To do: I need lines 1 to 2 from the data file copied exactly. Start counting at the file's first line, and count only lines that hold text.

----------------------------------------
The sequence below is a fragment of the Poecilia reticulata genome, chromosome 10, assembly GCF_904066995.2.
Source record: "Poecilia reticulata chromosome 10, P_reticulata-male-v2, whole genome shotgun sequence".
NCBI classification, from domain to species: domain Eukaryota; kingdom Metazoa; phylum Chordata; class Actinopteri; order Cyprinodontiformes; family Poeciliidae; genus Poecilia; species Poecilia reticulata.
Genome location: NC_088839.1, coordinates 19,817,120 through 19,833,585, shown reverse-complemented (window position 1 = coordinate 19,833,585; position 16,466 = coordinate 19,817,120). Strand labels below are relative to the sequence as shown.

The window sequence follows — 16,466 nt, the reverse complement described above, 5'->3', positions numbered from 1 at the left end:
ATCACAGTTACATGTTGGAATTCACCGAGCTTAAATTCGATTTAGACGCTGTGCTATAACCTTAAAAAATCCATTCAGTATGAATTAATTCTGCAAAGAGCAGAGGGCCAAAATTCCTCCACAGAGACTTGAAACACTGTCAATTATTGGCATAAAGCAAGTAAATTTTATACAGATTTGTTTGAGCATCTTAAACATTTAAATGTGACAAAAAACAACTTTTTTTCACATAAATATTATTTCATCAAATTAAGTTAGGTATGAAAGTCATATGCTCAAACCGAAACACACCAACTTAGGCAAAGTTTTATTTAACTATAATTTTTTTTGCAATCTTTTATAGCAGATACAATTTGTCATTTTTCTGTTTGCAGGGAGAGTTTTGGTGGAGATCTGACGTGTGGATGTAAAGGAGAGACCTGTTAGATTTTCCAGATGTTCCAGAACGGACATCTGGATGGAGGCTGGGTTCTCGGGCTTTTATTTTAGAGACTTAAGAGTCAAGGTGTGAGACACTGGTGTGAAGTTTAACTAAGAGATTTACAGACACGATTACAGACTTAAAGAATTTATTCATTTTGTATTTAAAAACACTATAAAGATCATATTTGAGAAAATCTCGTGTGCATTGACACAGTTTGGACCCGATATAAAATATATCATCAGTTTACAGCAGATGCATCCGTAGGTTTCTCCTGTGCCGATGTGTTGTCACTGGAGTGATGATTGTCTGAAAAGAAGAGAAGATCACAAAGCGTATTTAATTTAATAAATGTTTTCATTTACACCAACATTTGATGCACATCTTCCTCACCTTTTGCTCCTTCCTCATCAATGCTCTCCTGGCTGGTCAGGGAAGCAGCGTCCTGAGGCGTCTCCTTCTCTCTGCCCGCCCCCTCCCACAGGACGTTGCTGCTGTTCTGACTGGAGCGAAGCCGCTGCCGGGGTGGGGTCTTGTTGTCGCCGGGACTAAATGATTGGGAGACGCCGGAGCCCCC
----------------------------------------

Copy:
The sequence below is a fragment of the Poecilia reticulata genome, chromosome 10, assembly GCF_904066995.2.
Source record: "Poecilia reticulata chromosome 10, P_reticulata-male-v2, whole genome shotgun sequence".